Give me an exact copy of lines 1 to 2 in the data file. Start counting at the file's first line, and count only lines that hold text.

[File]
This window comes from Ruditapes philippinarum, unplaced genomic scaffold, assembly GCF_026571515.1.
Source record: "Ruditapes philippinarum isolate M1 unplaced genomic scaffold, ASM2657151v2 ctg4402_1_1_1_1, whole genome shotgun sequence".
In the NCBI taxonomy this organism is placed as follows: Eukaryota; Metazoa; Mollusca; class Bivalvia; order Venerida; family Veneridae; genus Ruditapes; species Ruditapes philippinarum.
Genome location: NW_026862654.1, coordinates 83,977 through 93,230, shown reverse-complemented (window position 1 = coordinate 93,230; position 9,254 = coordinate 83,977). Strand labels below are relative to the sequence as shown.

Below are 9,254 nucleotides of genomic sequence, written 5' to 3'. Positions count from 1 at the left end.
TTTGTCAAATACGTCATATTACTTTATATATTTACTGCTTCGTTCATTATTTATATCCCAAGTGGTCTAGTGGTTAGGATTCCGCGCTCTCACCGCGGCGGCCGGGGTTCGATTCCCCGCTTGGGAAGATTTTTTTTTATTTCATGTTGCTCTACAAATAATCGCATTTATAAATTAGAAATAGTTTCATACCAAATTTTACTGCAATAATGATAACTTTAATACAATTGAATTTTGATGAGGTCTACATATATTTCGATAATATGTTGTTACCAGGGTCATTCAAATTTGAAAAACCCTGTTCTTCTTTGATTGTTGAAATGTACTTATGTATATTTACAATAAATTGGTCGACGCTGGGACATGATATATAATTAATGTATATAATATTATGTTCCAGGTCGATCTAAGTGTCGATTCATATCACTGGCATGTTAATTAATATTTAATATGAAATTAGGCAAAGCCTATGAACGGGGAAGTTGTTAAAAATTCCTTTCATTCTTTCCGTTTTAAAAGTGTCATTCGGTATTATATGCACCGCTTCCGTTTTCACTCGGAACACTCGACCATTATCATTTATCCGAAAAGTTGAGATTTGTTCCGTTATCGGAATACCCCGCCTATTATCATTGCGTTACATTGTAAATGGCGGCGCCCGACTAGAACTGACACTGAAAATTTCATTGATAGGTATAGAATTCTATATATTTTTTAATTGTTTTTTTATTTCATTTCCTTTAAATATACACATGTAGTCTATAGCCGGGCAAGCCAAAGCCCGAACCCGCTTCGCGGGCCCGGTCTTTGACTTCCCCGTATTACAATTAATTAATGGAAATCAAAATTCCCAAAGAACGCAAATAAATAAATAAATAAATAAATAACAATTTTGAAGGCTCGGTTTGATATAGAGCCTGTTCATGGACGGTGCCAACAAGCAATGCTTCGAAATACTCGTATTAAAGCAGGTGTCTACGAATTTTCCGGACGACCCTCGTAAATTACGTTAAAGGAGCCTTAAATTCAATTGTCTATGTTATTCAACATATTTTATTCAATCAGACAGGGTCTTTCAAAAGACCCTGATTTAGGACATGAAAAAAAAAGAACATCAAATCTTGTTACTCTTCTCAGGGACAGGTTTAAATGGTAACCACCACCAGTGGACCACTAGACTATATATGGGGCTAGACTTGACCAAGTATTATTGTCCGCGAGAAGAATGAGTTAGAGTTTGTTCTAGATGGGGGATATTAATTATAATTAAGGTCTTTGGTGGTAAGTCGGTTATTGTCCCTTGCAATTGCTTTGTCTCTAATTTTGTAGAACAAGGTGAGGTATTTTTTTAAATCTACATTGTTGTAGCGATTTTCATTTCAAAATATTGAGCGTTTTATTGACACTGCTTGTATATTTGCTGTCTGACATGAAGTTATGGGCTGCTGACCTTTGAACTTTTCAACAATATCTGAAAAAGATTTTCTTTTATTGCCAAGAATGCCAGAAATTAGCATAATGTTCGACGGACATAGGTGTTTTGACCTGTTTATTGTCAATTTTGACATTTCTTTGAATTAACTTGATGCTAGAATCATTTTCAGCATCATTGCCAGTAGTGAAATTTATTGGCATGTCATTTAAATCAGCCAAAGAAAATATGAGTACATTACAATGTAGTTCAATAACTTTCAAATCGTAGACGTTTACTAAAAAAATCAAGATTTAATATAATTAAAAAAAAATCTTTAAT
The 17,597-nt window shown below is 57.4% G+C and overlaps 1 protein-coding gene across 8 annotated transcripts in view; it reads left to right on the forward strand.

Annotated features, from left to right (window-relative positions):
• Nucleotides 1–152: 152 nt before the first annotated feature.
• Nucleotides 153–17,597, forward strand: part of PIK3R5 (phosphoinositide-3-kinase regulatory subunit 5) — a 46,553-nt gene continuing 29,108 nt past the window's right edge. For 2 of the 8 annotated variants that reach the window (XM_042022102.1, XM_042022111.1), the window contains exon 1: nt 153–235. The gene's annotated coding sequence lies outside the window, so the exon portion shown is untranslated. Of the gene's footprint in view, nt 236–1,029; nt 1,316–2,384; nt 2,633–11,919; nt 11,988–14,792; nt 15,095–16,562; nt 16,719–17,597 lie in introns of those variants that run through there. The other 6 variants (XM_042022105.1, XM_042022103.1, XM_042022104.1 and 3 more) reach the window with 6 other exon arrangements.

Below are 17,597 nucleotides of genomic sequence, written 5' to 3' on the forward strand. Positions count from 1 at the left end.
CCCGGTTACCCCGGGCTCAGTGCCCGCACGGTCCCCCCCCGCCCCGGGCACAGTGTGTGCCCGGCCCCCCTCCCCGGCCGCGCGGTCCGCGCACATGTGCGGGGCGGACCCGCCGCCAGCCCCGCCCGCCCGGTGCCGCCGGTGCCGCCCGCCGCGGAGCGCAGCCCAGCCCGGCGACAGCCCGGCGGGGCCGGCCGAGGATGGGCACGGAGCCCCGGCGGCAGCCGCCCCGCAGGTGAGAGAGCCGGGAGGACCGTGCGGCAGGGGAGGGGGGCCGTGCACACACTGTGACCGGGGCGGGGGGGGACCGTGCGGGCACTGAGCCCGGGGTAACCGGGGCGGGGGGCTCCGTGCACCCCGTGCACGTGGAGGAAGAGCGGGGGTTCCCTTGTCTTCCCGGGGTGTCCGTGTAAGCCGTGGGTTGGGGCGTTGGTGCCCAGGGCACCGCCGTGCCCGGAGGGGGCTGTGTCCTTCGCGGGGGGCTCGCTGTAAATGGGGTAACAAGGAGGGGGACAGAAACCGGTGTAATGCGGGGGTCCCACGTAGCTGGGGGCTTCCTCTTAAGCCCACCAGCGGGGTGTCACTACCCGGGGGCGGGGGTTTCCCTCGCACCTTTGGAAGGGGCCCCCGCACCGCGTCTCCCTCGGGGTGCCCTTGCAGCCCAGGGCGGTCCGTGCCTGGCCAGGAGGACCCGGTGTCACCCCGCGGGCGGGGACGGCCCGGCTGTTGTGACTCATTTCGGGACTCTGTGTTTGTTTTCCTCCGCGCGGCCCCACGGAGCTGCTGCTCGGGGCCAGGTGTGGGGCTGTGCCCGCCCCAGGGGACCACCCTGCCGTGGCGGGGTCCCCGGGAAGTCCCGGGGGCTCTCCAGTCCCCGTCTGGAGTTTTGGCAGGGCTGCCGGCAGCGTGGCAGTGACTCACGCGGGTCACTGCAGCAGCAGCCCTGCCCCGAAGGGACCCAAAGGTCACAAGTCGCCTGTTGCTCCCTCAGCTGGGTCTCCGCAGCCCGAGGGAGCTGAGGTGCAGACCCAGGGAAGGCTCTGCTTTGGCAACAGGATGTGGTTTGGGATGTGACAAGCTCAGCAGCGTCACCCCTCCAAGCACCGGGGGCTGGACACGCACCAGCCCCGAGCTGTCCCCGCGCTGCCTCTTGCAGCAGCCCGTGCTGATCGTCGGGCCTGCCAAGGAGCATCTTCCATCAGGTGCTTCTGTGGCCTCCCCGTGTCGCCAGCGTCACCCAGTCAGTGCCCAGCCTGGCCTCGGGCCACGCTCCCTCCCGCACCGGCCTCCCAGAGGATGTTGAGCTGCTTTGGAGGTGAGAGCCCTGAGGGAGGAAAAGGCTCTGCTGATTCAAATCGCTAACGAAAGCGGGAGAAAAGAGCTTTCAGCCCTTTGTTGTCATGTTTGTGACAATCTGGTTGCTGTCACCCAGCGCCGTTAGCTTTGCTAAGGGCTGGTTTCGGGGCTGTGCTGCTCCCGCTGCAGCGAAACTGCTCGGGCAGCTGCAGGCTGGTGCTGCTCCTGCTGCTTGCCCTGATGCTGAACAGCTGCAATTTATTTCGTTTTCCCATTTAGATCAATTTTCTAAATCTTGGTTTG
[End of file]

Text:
This window comes from Ruditapes philippinarum, unplaced genomic scaffold, assembly GCF_026571515.1.
Source record: "Ruditapes philippinarum isolate M1 unplaced genomic scaffold, ASM2657151v2 ctg4402_1_1_1_1, whole genome shotgun sequence".